This section explores an A-Z of the themes that reoccur throughout the images that we gathered for this project.
M is for Media
‘Media, as we understand the word today, is a nineteenth-century invention’ (Colette Colligan and Margaret Linley, 2016). Technology and logistics for recording and transmitting information proliferated: media developed from the sharing of text through mass publication to the recording of sound and the capturing of the moving image. The beginnings of transmitted audiovisual media in the late nineteenth century promised new embodied and spatialised experiences. Rather than travelling to the concert hall to listen to an opera, those performances could be heard at home through a phonograph. With the telephone, conversation could take place in real time and transport voices without any speaker travelling themselves. Early cinema enabled viewers to see distant locations and watch the world reflected back at them.
Nineteenth-century predictions of media offer the most prescient visions of the role of technology in future life. The Maher and Crosh trade cards forecast life in turn of the twenty-first century America, including what we’d recognise as proto-livestreaming or at-home cinema. In one card, an opera is performed in a concert hall while a group of young men and woman are in another room, possibly at home. The moving image of the female singer is captured and broadcast onto the wall of the home, and each member of the home audience has a handheld receiver to hear the music. In another panel, a lounging woman can’t see the broadcast but can still listen through her own receiver.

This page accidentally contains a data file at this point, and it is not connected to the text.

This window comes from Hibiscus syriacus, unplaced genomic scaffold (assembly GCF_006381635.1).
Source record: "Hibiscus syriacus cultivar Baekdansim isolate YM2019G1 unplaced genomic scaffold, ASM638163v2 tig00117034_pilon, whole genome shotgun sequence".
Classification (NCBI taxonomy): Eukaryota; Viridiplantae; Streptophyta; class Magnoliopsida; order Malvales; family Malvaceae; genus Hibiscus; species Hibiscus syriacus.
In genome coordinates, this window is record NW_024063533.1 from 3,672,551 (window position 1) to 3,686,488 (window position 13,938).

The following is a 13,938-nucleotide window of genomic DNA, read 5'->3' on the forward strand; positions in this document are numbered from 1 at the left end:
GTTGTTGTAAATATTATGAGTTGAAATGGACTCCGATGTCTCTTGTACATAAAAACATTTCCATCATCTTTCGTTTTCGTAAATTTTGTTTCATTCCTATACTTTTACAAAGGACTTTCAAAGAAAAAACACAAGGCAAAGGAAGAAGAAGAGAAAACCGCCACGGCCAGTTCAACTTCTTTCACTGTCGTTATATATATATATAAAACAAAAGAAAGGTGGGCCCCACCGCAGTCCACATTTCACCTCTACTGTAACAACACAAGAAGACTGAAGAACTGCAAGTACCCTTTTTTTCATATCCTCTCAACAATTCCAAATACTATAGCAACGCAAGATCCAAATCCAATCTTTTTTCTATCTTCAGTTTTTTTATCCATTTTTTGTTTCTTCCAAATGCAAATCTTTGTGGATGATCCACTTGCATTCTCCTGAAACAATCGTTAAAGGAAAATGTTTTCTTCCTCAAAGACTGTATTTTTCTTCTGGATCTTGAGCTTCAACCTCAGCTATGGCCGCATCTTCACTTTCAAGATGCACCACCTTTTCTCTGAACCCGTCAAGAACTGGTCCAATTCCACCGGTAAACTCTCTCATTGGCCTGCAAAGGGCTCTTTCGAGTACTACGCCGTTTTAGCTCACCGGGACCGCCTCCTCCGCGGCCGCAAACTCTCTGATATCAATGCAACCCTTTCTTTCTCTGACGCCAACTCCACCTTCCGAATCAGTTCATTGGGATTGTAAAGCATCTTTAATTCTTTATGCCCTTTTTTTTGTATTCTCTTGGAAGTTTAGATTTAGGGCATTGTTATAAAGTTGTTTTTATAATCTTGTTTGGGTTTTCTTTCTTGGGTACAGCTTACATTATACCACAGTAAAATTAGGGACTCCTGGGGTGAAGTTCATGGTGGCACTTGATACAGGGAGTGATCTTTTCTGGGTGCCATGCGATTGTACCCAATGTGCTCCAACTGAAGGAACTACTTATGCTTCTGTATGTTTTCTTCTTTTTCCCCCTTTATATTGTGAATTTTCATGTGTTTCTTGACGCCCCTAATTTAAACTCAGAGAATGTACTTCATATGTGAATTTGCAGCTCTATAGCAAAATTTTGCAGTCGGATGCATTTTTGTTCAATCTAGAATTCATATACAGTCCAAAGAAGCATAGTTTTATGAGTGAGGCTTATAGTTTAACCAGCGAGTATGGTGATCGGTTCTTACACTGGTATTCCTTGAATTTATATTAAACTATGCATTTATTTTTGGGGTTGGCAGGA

The illustrator predicts a distant future that was soon to be realised through radio, cinema and television – and was already in development through transatlantic invention. After the invention of the telephone, inventors and the public speculated on the next step: recording or transmitting moving image. Developing technology for the 1893 Columbian Exposition, Thomas Edison envisioned a device for broadcasting recorded performance: ‘my intention is … that a man can sit in his own parlor and see depicted on a curtain the forms of the players in opera on a distant stage and hear the voices of the singers’ (The New York Sun, 13 May 1891). In an earlier undeveloped scheme, Edison hypothesised a ‘Far-Sight Machine’ or electric telescope that could transmit live events (Isabel Roberts, 2019).
Whether recorded or live performance, the Maher and Crosh home broadcast technology shapes both culture and community. If this is a device to be found in all homes, like today’s television, then it democratises high culture, enabling those outside the metropole to see and hear opera, classical music or theatre. At-home broadcasting offers a new domestic social event: people can be invited over, and the audience members in the illustration talk to one another (about the performance or the technology). Today, we don’t need to be in the same room, but can watch the same recording or transmission through synchronised viewing online. Through simultaneous viewing of live events broadcast into individual homes, a new public sphere is created.
As Isabel Roberts writes, ‘the grandiose claims made about new invention did not always align with the improvements they promised for everyday life’, including Edison’s plans for broadcasting live image. George du Maurier’s earlier ‘Edison’s Telephonoscope’ (Punch, December 1878) satirises this combination of telephone and video. Poking fun at an elite family in London video calling their children in Sri Lanka every day, du Maurier dismisses this invention as a frippery rather than something useful for middle-class Londoners. Today, however, the media technology du Maurier imagines as frivolous is incredibly necessary for social connection: the Zoom call.